Recalling when you learned (or didn't learn!) to cook or bake.
Ethnic foods from various cultures.
Our relationships to food; the good, the bad, the hopelessly tempting.
Trying a new and healthier lifestyle: making better choices and celebrating the changes.
Must-have ingredients, and why you rely upon them.
The combination of food, art, and writing has always been special to me, starting with a workshop I took on the poetry of food, led by the poet and food diva extraordinaire, Denise Brennan Watson. Her book, The Undertow of Hunger showed me how eloquent, necessary, and astonishing food can be, from a simple clove of garlic to the satisfying feel of a warm eggplant held in one's hand. Which reminds me--I have to go make dinner! See you on Monday.
Tip of the Day: Art journals aren't always for ourselves. An illustrated journal based solely on recipes and kitchen memories makes a beautiful gift, especially for a younger friend, or member of the family just starting out and learning there's more to life than the microwave. Bon appetit!Add a Comment
I dedicated my Strathmore Grey toned paper sketchbook to draw places. Whenever I have a bit of extra time, I pick it up and make use of it. I find drawing with blanck ink, and then adding some colour with colour pencils, works really well with the grey background paper.
The cappuccino I ordered in this coffee place in Amsterdam lasted as long as my drawing time; an hour. Yup, I ended up with the last sips being really cold.
Title: Sweetness and Lightning (Amaama to Inazuma) Genre: Slice of Life, Food Publisher: Kodansha (JP), Crunchyroll (US) Artist/Writer: Gido Amagakure Serialized in: good! Afternoon Original Release Date: July 15, 2015 Crunchyroll is on a roll lately with their manga releases; this series came out in the same wave that gave us The Morose Mononokean (Kiri Wazawa) and Princess Jellyfish (Akiko Higashimura) so ... Read more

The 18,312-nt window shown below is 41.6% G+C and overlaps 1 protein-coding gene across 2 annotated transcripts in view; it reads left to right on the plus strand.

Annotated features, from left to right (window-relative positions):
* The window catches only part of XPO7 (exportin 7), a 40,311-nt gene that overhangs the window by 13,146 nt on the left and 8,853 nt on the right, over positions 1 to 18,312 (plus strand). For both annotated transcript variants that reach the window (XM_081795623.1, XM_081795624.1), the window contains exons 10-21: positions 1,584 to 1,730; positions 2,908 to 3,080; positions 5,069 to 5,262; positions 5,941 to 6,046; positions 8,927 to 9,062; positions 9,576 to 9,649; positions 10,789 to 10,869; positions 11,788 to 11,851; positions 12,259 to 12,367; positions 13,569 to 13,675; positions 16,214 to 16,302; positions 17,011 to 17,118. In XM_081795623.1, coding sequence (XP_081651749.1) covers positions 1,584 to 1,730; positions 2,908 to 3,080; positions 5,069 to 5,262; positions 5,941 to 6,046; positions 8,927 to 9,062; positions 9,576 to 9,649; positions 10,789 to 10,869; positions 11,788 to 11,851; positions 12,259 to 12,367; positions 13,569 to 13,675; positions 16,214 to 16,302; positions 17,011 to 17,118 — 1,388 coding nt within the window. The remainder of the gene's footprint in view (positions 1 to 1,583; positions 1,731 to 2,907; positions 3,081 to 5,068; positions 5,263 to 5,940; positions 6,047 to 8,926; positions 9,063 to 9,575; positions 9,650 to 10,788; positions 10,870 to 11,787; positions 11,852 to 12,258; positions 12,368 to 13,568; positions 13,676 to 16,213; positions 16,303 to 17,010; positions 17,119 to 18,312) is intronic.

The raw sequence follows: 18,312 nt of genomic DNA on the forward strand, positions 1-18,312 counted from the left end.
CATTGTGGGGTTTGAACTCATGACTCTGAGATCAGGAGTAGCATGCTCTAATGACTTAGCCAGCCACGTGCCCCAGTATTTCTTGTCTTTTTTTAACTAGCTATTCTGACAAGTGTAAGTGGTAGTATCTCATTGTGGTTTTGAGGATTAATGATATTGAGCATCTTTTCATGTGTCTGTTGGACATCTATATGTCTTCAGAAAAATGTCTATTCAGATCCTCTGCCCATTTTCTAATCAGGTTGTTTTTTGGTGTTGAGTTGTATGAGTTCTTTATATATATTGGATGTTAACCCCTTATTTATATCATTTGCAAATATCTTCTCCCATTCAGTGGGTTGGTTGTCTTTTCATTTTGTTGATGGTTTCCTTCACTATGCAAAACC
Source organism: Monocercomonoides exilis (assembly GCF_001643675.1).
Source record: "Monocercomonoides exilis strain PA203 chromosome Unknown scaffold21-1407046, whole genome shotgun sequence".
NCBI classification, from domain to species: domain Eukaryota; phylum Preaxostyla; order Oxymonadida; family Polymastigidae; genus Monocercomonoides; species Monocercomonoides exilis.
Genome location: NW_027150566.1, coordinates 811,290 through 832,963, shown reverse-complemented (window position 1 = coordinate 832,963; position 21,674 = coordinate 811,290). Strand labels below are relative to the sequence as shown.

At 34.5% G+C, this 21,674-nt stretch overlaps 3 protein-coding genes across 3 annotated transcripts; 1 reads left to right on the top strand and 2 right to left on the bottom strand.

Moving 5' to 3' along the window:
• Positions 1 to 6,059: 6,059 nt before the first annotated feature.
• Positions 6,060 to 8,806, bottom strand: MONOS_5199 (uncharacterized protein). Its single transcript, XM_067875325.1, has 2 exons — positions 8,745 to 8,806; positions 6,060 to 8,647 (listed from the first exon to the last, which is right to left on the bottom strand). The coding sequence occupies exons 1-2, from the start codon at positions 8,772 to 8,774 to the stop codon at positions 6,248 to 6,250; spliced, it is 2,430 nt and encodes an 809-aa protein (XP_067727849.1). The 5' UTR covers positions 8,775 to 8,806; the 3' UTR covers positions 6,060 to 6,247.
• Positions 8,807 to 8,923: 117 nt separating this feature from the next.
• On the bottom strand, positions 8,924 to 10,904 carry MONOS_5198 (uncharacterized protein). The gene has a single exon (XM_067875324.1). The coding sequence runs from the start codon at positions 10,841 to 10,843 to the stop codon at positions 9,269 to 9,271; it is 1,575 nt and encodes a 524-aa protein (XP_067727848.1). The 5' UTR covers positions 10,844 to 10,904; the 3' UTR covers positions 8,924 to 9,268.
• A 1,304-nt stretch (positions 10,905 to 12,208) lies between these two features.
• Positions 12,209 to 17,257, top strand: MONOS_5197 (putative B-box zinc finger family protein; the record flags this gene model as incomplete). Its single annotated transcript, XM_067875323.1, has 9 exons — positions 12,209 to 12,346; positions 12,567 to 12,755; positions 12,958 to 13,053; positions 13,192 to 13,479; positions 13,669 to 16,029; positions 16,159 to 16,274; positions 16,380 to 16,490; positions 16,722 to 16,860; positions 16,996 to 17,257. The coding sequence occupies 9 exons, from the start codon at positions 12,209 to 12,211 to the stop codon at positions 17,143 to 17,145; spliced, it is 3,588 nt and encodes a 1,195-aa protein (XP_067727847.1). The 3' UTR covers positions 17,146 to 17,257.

From beginning to end, this book will help you shape a super story—perhaps even a monster story that you can illustrate!
Whatever you’d like to learn tomorrow—or throughout the summer, remember a good starting place is your local library or bookstore or online sites like For Kids here on my website or at the American Library Associations Great Websites for Kids.
I’d love to hear about some of the cool stuff you’re learning!
Now Playing - Forever Young by Alphaville
MAY PARKER'S FAMOUS WHEATCAKES
Originally made by my pal Pete's Aunt May, these wheatcakes are a great, hearty alternative to the standard pancake and will get your day off to a swinging start.
1 cup Buckwheat Flour
1 cup Sifted Whole Wheat Flour
2 teaspoons Double Acting Baking Powder
1 teaspoon Baking Soda
The Good: I read Colwin's Happy All the Time around when it first came out -- and it's stuck with me all these years. Since I was only in early high school at the time I read it, I thought that Happy All the Time, and Laurie Colwin herself, was my book, my discovery. While I bought a new copy when Vintage did its 2010 reissues, I still haven't brought myself to read it: would it be as perfect as I remember? Would it be as meaningful?
For how I read then, in high school and later, and well, for various reasons, despite loving that book I didn't read other Colwin titles. The good news about that is that now I can read them.